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Self-efficacy as an appraisal that moderates the coping-emotion relationship: associations among people with rheumatoid arthritis

Research output: Contribution to journalJournal articlepeer-review

  • Rob Lowe
  • Zoe Jane Cockshott
  • Rosemary Greenwood
  • John Kirwan
  • Almeida Celia
  • Pamela Richards
  • John Kirwan
<mark>Journal publication date</mark>02/2008
<mark>Journal</mark>Psychology and Health
Issue number2
Number of pages20
Pages (from-to)155-174
Publication StatusPublished
Early online date7/01/08
<mark>Original language</mark>English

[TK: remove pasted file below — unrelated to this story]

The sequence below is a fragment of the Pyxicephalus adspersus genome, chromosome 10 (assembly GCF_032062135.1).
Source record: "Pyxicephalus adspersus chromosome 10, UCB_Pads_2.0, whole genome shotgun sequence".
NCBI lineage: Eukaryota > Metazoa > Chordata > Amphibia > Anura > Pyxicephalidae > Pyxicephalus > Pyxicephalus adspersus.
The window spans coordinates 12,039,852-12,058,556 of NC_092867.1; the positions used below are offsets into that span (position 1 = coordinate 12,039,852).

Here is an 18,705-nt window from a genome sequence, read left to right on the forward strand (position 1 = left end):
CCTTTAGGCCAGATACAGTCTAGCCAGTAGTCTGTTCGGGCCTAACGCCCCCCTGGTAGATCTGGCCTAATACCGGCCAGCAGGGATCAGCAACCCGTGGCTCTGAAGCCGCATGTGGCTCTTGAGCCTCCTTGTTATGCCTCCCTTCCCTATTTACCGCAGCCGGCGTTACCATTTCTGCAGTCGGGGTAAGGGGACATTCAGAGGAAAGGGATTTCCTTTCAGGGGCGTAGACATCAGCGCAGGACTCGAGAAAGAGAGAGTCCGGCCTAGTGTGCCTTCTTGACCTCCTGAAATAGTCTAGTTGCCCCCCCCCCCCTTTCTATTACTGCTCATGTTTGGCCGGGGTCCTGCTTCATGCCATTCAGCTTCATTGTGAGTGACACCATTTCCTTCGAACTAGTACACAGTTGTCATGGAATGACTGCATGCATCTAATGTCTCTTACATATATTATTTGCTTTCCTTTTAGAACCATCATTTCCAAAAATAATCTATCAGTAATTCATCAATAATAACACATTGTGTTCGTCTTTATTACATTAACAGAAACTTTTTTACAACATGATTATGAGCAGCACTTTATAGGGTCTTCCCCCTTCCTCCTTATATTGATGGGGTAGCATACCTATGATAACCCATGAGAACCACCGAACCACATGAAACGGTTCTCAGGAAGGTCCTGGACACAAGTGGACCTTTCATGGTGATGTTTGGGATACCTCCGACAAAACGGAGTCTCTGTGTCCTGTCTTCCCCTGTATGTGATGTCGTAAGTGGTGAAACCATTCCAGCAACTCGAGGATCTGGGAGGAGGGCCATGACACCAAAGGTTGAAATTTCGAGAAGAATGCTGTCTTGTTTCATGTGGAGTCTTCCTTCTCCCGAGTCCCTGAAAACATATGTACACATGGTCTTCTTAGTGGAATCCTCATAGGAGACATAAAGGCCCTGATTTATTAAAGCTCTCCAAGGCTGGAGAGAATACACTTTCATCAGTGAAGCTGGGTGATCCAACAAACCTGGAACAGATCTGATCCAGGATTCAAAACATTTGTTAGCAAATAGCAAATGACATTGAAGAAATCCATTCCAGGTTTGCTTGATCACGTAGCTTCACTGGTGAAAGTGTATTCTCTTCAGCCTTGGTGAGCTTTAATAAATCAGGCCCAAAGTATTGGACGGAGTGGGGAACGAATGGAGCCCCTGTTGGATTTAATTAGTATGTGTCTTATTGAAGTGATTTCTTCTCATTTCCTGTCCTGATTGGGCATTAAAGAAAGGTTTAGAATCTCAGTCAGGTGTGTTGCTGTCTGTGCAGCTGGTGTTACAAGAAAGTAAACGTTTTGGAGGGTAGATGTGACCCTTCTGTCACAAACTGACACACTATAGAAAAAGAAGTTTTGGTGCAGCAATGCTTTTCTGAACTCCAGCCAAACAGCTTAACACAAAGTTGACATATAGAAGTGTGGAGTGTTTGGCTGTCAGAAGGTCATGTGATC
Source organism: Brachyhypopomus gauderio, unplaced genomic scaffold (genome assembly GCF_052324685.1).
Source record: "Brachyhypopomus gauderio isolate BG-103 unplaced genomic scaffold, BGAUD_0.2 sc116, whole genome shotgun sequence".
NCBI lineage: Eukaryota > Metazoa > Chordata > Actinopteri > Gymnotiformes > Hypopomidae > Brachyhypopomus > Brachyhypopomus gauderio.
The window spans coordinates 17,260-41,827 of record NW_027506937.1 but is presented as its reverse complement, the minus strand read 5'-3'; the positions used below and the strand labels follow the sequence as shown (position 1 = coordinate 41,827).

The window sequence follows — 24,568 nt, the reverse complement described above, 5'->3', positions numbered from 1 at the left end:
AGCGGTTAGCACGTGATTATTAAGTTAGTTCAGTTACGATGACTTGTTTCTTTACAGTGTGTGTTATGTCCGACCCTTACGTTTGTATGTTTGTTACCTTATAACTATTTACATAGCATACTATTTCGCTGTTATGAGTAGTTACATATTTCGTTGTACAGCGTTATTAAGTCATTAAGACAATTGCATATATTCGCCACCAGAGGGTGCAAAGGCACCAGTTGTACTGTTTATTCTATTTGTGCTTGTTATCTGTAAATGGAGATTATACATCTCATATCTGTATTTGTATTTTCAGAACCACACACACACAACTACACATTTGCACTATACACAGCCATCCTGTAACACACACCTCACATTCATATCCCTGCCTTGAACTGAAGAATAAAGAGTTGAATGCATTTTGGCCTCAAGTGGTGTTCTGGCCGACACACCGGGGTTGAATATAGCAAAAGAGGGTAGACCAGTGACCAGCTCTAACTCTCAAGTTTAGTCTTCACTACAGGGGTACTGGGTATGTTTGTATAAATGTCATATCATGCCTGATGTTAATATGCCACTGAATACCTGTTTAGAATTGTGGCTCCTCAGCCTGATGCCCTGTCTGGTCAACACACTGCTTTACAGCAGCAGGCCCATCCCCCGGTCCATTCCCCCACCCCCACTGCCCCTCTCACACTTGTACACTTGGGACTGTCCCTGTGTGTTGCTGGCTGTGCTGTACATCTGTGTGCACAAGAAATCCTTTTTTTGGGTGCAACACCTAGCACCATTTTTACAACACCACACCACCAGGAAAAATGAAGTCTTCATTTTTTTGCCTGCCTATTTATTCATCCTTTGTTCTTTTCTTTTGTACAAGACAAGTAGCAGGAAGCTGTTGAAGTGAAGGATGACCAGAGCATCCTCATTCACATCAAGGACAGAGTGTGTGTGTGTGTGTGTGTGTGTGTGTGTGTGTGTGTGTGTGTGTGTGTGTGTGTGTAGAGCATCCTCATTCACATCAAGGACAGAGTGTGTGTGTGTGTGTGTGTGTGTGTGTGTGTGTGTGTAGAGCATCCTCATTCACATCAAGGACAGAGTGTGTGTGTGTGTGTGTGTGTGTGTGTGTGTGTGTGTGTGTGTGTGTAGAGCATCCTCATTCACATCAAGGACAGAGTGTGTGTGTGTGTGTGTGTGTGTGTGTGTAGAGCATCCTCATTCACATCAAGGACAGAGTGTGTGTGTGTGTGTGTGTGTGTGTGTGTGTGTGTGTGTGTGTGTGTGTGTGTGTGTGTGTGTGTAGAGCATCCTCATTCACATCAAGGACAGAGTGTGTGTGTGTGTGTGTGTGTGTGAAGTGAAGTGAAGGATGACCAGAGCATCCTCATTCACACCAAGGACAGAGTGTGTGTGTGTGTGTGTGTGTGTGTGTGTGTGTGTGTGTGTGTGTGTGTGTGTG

The way a coping strategy is expressed might depend on the nature of underlying efficacy expectations. For example, a cognitive coping strategy may have different content depending on efficacy beliefs underpinning the strategy's formulation and application. As such, self-efficacy (SE), as an appraisal, may moderate relationships between coping and outcomes: coping effects may differ depending on SE. This process was examined in 127 rheumatoid arthritis patients attending routine patient education/self-management programmes. Participants completed questionnaire measures of SE, coping, anxiety and depression at baseline and at 8 weeks follow-up. Regression analyses focused on coping and SE change variables, and their concurrent association with measures of change in anxiety and depression. Results highlighted contributions to these emotional variables from interactions between coping and SE. The nature of associations between coping and emotional outcomes was found to differ according to efficacy appraisals. This may have implications for clinical practice in that the adaptive significance of adjustment efforts may differ according to underlying SE.